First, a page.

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Author of queer, wry sci fi/fantasy books. On Amazon.
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Tuesday, 10 April 2012

Missed It: The Illusionist Review

Hello, flock! Thanks for checking out another Missed It review. I've been reading a lot this week, but sometimes, Netflix teases me with old releases I could never find in stores. This was one of them. Tonight, we have The Illusionist, released in 2006, featuring Edward Norton, Rufus Sewell (he's following me, I swear) and Paul Giamatti.

Summary: The Illusionist is a movie about a woo-woo magician who may or may not have real magical powers. He falls in love above his station and causes some trouble. When the lady-love is revealed to be the darling of both the magician, Eisenheim, and crown prince of Vienna, shit hits the proverbial fan. There is a murder and a growly Chief Inspector of awesome on the case, and the rest of the film is just delicate suspense and pretty cinematography.

Pros: Once again, Rufus Sewell from Dark City plays a villain. His angry intensity and subdued portrayal of a man on the edge is increasingly interesting as the film goes on. He does wear the "goddamnit, I suffer fools not gladly" facial expression far too often, though. If you're not familiar with it, picture an angry but very patient sheep and splice in a little wolf. He gets the "goddamnit" look on his face so often, I was tempted to start taking a drink every time he gave old Eisenheim the Sewell Method Glare of Doom. Unlike A Knight's Tale, though, he was at least paying attention for this one and was actually somewhat scary.

Paul Giamatti does a fine job as Chief Inspector. I have a liking for Giamatti and his whole-hearted performances, and this performance was really excellent. It's fun to watch him sleuth out the murderer, even if he's far more Dr. Watson than Holmes. I often wished I could transport him to a better film, but at least he doesn't seem like a total hapless mook. He even gets to growl at people instead of whinge, and wears a nice suit in this movie!

Also it has this locket in it:

Here's an action shot that should explain my squealing noises.

Thanks to Jim, the creator of these wicked awesome movie-realistic lockets, for letting me use his image and the site. Buy one of these for your partner and he/she/it will think you're the coolest boyfriend/girlfriend ever, srsly.

The focus on jewellery appealed to this little magpie for sure. Am I shallow for enjoying the locket far more than I enjoyed the heroine who was wearing it? Yes? Well, anyway, it's a beautiful locket, and I'm going to go buy one now.

Cons: the love interest, Sophy, is a bland girl who just isn't interesting or even noticeable enough to carry the film. She has a mildly outspoken personality, sort of, and...actually, I can't think of any defining traits of her personality other than 'locket' and 'subdued grey dress with lots of buttons'. And as well,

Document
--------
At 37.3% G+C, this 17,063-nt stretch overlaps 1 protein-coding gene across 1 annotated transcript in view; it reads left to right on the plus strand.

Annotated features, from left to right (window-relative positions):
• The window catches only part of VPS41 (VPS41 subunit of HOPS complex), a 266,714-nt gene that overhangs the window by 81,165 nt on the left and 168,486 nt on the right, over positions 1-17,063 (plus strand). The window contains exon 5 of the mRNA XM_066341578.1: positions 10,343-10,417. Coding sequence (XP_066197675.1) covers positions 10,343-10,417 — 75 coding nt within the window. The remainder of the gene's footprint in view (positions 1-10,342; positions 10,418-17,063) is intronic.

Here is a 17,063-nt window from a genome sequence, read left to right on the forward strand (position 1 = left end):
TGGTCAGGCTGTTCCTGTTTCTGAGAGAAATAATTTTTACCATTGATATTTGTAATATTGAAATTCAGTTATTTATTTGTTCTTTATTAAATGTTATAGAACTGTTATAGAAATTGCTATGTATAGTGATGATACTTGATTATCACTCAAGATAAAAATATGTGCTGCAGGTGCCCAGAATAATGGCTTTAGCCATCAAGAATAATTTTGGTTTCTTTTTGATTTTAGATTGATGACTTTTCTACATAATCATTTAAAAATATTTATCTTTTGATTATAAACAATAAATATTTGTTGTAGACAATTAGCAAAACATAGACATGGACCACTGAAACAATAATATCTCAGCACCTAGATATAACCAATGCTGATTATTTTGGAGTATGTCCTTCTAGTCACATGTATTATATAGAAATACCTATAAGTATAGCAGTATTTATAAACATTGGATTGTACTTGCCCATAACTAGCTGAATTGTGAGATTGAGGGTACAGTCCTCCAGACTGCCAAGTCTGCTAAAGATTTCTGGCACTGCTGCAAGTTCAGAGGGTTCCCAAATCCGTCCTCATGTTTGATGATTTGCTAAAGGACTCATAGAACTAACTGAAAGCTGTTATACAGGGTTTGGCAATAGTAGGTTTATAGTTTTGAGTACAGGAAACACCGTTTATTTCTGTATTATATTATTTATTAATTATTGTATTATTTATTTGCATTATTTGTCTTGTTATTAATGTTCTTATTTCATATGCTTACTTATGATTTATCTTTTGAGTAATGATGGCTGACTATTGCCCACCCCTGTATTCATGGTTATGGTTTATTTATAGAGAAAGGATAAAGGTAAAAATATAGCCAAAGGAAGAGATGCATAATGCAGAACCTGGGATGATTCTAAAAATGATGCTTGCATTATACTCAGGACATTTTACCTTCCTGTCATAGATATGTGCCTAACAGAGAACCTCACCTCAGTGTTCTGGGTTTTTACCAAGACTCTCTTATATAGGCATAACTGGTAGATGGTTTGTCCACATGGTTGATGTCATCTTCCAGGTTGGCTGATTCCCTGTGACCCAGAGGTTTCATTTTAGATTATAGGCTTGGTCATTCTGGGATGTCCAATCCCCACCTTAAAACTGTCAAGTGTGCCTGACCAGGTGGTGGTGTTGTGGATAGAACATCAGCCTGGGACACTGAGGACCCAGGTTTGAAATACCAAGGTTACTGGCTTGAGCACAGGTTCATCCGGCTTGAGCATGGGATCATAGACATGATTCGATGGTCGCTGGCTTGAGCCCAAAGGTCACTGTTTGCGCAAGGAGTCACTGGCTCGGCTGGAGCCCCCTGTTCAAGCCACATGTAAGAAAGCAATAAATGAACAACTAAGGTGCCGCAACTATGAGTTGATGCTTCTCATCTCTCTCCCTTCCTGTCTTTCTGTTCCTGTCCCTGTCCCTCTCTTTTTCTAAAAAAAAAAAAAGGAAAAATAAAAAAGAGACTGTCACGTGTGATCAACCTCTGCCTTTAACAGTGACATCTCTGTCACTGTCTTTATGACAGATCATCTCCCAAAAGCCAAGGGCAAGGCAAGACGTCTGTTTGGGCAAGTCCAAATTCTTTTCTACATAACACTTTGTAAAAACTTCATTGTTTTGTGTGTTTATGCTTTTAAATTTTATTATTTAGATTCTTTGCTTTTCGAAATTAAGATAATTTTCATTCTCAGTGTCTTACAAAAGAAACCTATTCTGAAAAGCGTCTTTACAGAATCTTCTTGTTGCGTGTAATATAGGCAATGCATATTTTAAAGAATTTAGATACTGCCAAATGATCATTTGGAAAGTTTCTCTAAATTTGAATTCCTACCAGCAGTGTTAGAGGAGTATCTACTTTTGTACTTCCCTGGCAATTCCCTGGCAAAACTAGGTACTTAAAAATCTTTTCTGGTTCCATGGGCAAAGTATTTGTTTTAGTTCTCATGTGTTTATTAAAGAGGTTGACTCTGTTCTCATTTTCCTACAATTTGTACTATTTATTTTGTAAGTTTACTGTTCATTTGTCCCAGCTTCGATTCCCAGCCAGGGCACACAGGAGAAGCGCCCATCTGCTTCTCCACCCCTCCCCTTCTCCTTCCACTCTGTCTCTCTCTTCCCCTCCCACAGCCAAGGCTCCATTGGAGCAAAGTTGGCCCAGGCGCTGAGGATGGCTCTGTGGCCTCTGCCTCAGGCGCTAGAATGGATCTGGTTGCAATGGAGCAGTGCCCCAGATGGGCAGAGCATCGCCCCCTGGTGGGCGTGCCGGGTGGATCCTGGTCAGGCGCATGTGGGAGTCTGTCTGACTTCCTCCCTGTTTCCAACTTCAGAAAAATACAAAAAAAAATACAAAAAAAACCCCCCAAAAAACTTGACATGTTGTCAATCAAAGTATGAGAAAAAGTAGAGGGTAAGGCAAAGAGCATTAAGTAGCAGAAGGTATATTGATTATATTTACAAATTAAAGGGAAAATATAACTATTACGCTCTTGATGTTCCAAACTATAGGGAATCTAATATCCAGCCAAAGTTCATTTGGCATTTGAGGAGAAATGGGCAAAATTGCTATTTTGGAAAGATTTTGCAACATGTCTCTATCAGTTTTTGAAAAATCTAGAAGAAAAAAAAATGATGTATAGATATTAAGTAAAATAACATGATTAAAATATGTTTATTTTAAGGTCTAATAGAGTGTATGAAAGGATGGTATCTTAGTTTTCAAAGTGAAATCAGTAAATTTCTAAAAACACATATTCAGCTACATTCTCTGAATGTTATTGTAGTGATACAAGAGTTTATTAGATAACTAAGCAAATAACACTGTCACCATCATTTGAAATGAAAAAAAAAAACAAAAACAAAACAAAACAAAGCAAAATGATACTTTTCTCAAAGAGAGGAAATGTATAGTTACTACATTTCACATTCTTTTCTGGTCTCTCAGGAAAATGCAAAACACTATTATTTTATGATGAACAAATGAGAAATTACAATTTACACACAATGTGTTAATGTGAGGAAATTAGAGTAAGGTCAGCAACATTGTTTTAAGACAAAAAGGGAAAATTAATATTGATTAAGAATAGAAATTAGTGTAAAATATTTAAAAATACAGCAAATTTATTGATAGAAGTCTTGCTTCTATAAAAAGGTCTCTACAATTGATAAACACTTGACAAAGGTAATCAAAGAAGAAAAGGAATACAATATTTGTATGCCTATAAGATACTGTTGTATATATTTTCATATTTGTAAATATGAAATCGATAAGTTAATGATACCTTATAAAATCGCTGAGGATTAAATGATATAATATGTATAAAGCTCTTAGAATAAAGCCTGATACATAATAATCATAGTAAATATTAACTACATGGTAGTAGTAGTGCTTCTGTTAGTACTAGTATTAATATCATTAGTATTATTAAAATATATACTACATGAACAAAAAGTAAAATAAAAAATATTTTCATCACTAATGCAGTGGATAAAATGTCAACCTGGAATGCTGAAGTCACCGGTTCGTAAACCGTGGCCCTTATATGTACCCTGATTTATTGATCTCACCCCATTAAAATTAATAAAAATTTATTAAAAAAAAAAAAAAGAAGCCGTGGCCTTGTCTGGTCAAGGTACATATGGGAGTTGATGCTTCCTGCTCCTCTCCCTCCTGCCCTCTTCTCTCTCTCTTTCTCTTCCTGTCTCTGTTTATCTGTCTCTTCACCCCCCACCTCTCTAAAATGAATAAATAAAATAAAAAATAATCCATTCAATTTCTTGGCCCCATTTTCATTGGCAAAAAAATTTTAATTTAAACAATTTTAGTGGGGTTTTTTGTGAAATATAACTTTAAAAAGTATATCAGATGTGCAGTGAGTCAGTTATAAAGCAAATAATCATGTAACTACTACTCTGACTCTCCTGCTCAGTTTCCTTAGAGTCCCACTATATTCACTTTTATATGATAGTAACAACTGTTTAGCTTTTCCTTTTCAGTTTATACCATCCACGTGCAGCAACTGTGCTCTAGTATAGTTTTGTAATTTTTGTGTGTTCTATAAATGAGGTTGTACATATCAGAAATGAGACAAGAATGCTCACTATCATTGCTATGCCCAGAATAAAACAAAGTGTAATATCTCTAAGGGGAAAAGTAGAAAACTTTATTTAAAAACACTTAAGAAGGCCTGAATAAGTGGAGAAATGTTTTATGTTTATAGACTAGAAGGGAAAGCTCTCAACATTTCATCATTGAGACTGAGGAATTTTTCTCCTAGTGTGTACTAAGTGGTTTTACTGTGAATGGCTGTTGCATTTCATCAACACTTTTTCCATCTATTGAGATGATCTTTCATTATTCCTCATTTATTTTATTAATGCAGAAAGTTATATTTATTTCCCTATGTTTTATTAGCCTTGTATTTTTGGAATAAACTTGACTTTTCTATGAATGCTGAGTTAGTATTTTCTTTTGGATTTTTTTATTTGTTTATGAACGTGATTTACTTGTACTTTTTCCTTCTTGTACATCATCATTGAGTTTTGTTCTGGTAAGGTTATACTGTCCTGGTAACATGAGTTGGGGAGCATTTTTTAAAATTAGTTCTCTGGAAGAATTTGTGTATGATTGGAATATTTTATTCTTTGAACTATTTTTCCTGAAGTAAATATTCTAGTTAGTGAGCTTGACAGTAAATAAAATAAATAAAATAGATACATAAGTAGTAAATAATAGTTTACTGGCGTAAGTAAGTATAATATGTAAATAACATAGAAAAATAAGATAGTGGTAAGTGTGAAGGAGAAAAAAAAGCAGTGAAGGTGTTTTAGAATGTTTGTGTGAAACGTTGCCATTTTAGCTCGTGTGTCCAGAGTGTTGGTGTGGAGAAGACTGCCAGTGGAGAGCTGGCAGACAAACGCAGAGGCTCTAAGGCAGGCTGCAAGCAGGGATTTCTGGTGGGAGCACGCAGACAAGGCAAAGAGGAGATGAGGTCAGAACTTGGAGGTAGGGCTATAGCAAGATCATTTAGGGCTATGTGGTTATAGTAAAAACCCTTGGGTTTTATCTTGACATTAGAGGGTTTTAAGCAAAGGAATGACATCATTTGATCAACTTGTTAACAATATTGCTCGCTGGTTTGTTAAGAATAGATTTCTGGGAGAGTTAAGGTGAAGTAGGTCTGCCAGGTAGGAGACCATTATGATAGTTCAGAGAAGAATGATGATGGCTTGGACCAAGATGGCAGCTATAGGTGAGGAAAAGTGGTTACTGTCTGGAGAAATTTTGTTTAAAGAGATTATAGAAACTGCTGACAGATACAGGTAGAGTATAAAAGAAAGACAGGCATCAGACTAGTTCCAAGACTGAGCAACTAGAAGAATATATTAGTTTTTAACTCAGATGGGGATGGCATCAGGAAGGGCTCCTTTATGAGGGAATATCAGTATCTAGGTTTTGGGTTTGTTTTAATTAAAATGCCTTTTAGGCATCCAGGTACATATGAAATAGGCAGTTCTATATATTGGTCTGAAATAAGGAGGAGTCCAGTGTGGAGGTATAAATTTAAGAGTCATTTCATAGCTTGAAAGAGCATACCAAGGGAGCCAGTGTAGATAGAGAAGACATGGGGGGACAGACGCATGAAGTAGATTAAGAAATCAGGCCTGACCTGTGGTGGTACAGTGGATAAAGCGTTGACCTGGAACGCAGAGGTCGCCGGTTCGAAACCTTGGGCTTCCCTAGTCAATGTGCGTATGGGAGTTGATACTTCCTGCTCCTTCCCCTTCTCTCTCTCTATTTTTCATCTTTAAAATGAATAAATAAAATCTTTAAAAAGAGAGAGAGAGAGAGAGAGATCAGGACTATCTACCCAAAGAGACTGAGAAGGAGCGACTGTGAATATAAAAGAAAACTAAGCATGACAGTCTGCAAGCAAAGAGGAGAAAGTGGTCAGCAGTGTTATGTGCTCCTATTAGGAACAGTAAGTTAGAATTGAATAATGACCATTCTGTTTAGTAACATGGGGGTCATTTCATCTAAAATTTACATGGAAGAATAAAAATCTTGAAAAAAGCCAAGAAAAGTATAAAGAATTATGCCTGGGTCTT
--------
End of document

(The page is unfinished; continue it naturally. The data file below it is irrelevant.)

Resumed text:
When she died, I gave approximately one third of a shit, not even half. Not good, movie.


The wavering accents are also a minus, and they go up and down like a hooker working two waterbeds. Alas, Eisenheim is very flat. He lacks the magnetism of the two magicians in The Prestige and is far too reserved. His performance was praised, but ot's too far off the 'understated' side of the curve for my taste, and far less than angry sheep Sewell and sheepdog Giamatti.

My biggest gripe involves the mystical approach to magic. It's very annoying to anyone who enjoys either stage magic or proper fantasy settings. Nothing is explained and the "it's only a trick" thing is pretty flimsy. If you are going to have a "speculations on the nature of reality" film, a less drowsy pace and actually trying to convice the audience that science was possibly involved is necessary. Casting your rationalist scientist as the villain is pretty dull. As enjoyable as it is to watch Sewell get his nuts in a knot over Norton's tricks, the tepid pace sucks the life out of it. (Also, blurry and tepid sex scene for the lose.) There is another easter egg, though; the ginger actor from Moulin Rouge shows up as a sidekick. It is as though they are giving us a buffet option with overactors.

Final prognosis: 6 out of 10 for making me fidgety and mumble 'GET ON WITH IT' under my breath. Worth a watch for the aesthetic value and fine muscial score. I liked the twist at the end, much as it was sort of predictable, but the rest of the film is a trial of patience at times, However, its potential for drinking games gives it far more interest for the future.

That was two reviews put out in a single night! Aren't you some lucky people. Follow me on Twitter at SciFiMagpie or be square. And failing that, check out Jim's site; he's extremely friendly. See you soon!

1 comment:

  1. I saw this movie several years ago, and I thought it was pretty good. The slow pace didn't bother me, nor did the whole magic VS. science thing. In fact, I always just assumed without thinking that there was nothing magical about Eisenheim and that he was merely a very clever magician, but you raise an interesting point that he MAY have had magical powers. But I don't think it was necessary for the movie to give us a clear answer on that.

    Sometimes, I think it can actually be a good thing when a question is left unanswered, because then it leaves it up in the air for the audience to make up their own mind and figure it out on their own. Maybe that was the angle the film-makers were going for, but I still think Eisenheim was meant to simply be a very clever magician with no actual powers.

    Anyway, I'd probably give the movie a 7 or an 8 out of 10, but as I said, it's been several years since I've seen it.


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